However it is good to note that the margin is lowest in the category (c) with pupils who have all chosen to take a language, than it is in the categories which include some schools where languages are compulsory. In other words, there is a better conversion rate from taking the language course to entering the GCSE where pupils have actually chosen KS4 languages.

The survey also sought feedback from teachers as to the measures they felt were required to inspire more take-up of KS4 languages and GCSE language entries. The responses fell broadly into 4 categories, which echoed many of the issues raised in the Strand C symposium discussions:

  1. Role models: the need for positive role models to present to pupils, including celebrities, those having success in careers where languages have been helpful etc;
  2. Events/workshops in/organised by universities: reiteration of the positive benefits to be derived from our activities, particularly if pupils can be taken out of school and brought to universities for hands-on workshops (not just tours and talks);
  3. External engagement in schools: speakers from universities and employers going into schools;
  4. School-/curriculum-related issues: these centred on everything from the need for a major change in GCSE syllabuses to resource issues including needs for language assistants, more access to IT labs for language lessons and more account taken of appropriate timetabling of language classes, as well as campaigns to make head-teachers more supportive of languages;
  5. Public awareness/engagement/policy: these included calls for languages to be made compulsory again, to the need for government ministers and broadcasters to be more language aware and to provide positive messages.

Where to next?

We would assess the "Keep Talking" project to have had a very positive impact in many ways on a large number of pupils and schools. It is difficult at this stage to measure what impact our intervention may have had on subsequent take-up of languages at KS4 but we shall be surveying the same schools in 06-07 to find out how they are doing. In the meantime, we have managed to demonstrate through our surveys that our 'gut' instincts of a problem which might need tackling are more than borne out by the figures.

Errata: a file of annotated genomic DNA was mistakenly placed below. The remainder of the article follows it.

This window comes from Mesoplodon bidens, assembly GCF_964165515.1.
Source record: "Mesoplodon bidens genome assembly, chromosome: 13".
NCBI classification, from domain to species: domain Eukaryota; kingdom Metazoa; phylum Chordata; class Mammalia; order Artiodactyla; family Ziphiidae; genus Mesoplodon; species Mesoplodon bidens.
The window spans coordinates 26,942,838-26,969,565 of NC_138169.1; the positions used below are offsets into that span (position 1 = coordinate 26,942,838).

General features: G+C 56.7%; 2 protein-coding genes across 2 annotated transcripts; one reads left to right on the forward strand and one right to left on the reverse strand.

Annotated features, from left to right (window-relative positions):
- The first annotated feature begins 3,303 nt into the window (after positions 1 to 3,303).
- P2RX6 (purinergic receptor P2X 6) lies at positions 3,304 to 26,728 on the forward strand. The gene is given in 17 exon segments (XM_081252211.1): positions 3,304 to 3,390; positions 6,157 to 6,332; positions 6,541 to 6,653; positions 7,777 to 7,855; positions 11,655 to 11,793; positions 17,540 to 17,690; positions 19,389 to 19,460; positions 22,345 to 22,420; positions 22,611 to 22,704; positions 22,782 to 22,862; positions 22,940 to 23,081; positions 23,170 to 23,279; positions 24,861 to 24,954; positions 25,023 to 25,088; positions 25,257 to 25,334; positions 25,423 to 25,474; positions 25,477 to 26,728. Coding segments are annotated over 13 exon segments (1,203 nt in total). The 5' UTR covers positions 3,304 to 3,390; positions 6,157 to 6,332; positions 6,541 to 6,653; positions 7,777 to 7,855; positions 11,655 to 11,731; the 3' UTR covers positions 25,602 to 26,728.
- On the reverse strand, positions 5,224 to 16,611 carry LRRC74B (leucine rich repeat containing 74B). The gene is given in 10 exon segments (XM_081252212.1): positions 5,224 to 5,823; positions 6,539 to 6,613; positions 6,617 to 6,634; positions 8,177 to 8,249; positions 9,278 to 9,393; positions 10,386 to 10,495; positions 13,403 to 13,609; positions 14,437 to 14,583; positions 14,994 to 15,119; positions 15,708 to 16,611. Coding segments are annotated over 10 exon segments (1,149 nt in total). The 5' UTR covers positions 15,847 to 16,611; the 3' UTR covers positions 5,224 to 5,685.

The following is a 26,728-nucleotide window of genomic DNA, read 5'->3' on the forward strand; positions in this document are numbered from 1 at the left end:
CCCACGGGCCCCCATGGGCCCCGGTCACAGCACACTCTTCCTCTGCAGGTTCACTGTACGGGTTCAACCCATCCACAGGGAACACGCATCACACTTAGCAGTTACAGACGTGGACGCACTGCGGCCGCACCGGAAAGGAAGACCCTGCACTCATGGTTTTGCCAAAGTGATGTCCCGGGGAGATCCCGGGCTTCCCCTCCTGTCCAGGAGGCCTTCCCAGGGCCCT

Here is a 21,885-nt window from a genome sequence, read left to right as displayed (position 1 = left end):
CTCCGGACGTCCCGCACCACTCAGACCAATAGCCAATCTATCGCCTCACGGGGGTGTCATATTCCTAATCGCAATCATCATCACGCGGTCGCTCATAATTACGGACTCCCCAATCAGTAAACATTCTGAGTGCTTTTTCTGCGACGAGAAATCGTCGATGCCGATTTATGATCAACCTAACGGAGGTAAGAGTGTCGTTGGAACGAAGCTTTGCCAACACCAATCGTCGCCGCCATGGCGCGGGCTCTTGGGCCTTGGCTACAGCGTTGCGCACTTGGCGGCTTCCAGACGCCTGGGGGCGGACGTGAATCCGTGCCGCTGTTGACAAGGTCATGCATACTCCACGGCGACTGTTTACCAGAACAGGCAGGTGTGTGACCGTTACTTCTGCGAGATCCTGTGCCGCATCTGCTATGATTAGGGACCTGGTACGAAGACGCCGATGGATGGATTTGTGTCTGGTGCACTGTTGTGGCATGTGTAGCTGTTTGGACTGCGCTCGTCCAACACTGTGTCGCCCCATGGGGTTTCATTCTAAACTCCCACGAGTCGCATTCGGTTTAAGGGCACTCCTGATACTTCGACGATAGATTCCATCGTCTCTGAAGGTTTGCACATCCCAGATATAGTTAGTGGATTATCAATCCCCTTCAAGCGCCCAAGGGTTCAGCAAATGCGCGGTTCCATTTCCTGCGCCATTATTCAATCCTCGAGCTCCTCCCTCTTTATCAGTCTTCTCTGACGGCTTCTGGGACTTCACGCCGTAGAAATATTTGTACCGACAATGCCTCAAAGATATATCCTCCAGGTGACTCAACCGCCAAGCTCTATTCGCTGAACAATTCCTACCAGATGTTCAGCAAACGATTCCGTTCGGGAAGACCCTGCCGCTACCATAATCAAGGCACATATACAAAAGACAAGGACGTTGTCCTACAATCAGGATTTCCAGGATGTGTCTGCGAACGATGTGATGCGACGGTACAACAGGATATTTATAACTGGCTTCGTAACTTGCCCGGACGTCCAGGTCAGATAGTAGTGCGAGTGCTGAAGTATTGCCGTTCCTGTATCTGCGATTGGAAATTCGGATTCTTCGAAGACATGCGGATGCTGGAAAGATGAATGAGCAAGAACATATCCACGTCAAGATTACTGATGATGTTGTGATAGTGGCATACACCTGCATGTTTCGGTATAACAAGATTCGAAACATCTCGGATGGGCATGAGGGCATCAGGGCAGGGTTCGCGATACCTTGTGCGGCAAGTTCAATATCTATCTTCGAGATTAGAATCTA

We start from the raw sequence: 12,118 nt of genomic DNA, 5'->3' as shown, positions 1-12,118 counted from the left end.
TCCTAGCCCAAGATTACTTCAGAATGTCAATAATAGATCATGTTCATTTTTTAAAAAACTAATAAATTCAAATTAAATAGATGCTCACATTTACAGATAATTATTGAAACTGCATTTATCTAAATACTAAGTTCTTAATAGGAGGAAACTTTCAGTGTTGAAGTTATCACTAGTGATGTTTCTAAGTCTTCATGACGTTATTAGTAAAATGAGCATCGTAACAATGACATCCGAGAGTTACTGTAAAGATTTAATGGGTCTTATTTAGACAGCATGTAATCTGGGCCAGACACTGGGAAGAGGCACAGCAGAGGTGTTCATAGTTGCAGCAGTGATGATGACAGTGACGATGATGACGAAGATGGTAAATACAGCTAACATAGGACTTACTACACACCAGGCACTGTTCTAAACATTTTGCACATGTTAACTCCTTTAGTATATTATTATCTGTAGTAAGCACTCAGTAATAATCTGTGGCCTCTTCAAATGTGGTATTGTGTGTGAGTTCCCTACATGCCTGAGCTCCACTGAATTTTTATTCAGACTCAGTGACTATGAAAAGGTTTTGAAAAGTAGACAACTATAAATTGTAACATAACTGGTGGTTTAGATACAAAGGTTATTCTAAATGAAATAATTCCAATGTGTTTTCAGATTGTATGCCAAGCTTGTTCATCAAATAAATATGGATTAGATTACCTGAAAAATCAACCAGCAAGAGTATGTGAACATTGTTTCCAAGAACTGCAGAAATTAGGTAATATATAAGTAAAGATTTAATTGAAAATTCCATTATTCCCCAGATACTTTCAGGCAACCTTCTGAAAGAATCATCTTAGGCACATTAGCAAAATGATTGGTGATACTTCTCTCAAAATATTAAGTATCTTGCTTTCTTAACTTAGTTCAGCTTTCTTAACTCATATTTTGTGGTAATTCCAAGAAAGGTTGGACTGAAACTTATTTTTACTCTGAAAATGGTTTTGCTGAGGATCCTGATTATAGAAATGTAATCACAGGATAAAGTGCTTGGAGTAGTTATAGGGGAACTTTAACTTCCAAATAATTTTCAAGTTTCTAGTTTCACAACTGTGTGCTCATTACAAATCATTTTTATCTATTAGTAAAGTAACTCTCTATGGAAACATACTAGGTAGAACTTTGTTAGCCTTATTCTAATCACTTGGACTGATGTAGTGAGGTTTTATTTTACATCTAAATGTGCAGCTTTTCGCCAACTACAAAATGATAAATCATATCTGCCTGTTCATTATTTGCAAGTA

It is important to note that, during the second year of the "Keep Talking" project, there have been ministerial announcements, including the 'Jacqui Smith' letter to headteachers in early 2006 underlining the expectations of a minimum of 50% of KS4 pupils taking a language and of school action plans to raise this figure further. In light of the statistics in the Greater Manchester region presented above, there is some considerable work to be done to reach these figures but we welcome the DfES intervention. In addition, we welcome the introduction of ASSET languages to provide an alternative way of meeting these targets in KS4 and to motivate more KS3 pupils to look on languages more positively.

Meanwhile, we have secured continuation funding for a scaled down version of the "Keep Talking" project from HEFCE via HEIF (3). We shall be focussing more of our efforts on Strand (b) than the other strands in light of feedback and evaluation of impact. We have also joined forces with 9 other universities in the North West region to form the North West University Language Alliance, which is organising larger scale events for KS3 pupils.

We therefore realise that any hoped for upturn in KS4 figures in our region might be due to a range of interventions, not just "Keep Talking", but that this will have made contributions in terms of direct motivation of pupils, but also of awareness, understanding and empowerment of teachers to work more cooperatively in the face of common challenges.


[footnote 1] The then School of Modern Languages in the Victoria University of Manchester had a strong track record and put the bid forward; the new expanded School was formed at the time of the establishment of the new University of Manchester following the merger with UMIST in October 2004.

[footnote 2] The Sharing Words project which piloted this was awarded a European Award for Languages in 2005.


A new landscape for languages (Nuffield)

Related links

Asset languages

Language Trends in KS4 2005 and 2005 North West

Languages Work

North West University Language Alliance

Outreach projects run by the School of Languages, Linguistics and Cultures, University of Manchester
More information on all projects is available from:

Regional Language Network North-West